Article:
#16: Breathing, Anime, and how I recover from IPL games.
If this sounds like a self help post, it might be. But it also contains some very cool science.
As this newsletter continues to be an outlet for whatever I’m into at the moment, let’s talk a bit about neurons.
While in isolation ahead of the Women’s Cricket World Cup, I binged the anime Demon Slayer. Well, not really binged. I skipped the boring episodes with the dorky scenes where suddenly the perspective changes and the characters have big faces and drops of sweat dripping down, usually in sexually charged situations (There has to be a name for this, right?).
It’s a feature of shonen anime which I have no patience for, having been introduced to anime through Attack on Titan and then Death Note, neither of which have time for frivolity.
So I skipped to the Demon Slayer battle scenes, which are really, really well animated and gripping. Now here’s the thing you need to know about Demon Slayer. It features a bunch of demon slayers, slaying demons (that part was obvious), with swords (this you probably guessed), but more importantly, with breathing. Each Demon Slayer faction has their own particular breathing style, which they use as the basis of the moves they execute with their blades.
It reminded me of my playing days, where I discovered that I could get some extra bounce on the ball just by exhaling really hard at the point of delivery.
It got me thinking about how we can and should use breath to win the battles of daily life. One of the things I’m working on this year is deepening and improving my practice of gratitude. And after watching that anime, I wondered whether I could link something intangible like gratitude to something more visceral, like breath.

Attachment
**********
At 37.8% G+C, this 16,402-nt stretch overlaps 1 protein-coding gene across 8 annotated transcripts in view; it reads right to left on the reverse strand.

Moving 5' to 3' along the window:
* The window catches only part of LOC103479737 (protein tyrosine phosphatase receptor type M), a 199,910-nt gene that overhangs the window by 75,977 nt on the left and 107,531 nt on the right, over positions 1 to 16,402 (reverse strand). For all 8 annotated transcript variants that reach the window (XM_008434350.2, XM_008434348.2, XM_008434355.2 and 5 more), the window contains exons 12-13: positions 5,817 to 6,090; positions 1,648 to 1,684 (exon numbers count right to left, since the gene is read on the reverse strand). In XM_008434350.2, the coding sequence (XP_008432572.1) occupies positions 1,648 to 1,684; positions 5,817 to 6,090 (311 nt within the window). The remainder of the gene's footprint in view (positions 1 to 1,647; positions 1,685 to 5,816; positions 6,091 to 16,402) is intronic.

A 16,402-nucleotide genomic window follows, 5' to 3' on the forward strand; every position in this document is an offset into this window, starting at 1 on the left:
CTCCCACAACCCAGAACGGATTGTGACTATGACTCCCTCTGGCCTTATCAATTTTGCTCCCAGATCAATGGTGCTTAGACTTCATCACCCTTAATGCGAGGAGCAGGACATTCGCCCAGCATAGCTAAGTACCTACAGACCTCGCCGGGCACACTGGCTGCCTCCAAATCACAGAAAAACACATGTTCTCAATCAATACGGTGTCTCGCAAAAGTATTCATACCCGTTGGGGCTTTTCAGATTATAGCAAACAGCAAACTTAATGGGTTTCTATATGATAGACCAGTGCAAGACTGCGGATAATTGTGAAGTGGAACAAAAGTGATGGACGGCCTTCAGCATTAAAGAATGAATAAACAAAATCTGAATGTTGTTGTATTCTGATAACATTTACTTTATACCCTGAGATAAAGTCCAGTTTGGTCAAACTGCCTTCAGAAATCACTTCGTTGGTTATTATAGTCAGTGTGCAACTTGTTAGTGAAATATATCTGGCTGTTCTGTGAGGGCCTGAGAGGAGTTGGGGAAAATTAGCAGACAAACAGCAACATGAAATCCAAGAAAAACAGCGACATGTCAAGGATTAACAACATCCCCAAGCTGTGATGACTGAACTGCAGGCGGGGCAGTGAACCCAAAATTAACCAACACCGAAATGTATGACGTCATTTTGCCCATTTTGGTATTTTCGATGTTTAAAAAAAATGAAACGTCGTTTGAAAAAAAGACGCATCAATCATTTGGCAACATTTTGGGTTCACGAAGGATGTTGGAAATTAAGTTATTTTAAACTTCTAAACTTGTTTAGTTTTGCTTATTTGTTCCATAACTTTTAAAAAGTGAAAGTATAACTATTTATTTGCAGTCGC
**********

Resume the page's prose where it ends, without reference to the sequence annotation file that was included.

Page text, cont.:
So I paid a little attention to how I was breathing when I felt particularly grateful, and then thought, let me reverse that process, and breathe so that I can bring myself into a mindset of gratitude.
Now this is hardly a new technique. ‘Take a deep breath when you’re angry’ is an adage probably as old as anger itself. And as an Art Of Living teacher, my father has been going on and on about how our breath is the link between our body and mind. But besides Demon Slayer, another piece of content I consumed that really drove this home.
Radiolab is a popular science podcast, and they recently had an excellent 90- minute long episode dedicated to breath. One of the biggest insights from that episode was how our body regulates our breathing. Our heart has neurons that determine its rhythm, and those are located within the heart itself. The neurons that determine the rhythm of our lungs however, are located in our brain. So if the brain is in fight/flight state, those neurons tell the lungs to breathe faster.
The kicker though, is that those neurons are not a one-way street. Changing the rhythm of our breathing actually tells those neurons to change the state of our brain.
And so I’ve now isolated a particular breathing pattern that puts my brain in a relaxed, content and grateful state. It’s something that’s really helpful after calling a high-energy IPL game, like the game last night between Sunrisers Hyderabad and Gujarat Titans.
Usually after a game like that, my brain is so awake and alive that I find it hard to sleep. So I’ve been using this ‘gratitude breathing’ -in combination with a late night walk with my dog- to climb down from that aroused state and slip into sleep faster. There’s nothing worse feeling than waking up sore-eyed, and there’s no better medicine than a good night’s sleep.
This little breathing hack might not work next month, but for now it does. And so I thought I’d share it with you. It gave me a good excuse to start writing on this newsletter again, which I hadn’t been able to do while travelling for the Women’s Cricket World Cup. Do you want to hear stories from there?
On the writing front, I recently wrote an article about the Rovman Powell no ball, the Praveen Amre walk-in, and what I’d do to fix DRS. Have a read:
And I recently made a YouTube video about Umran Malik’s unlikely mentor:
See you soon, hopefully! And let me know what you thought of this post!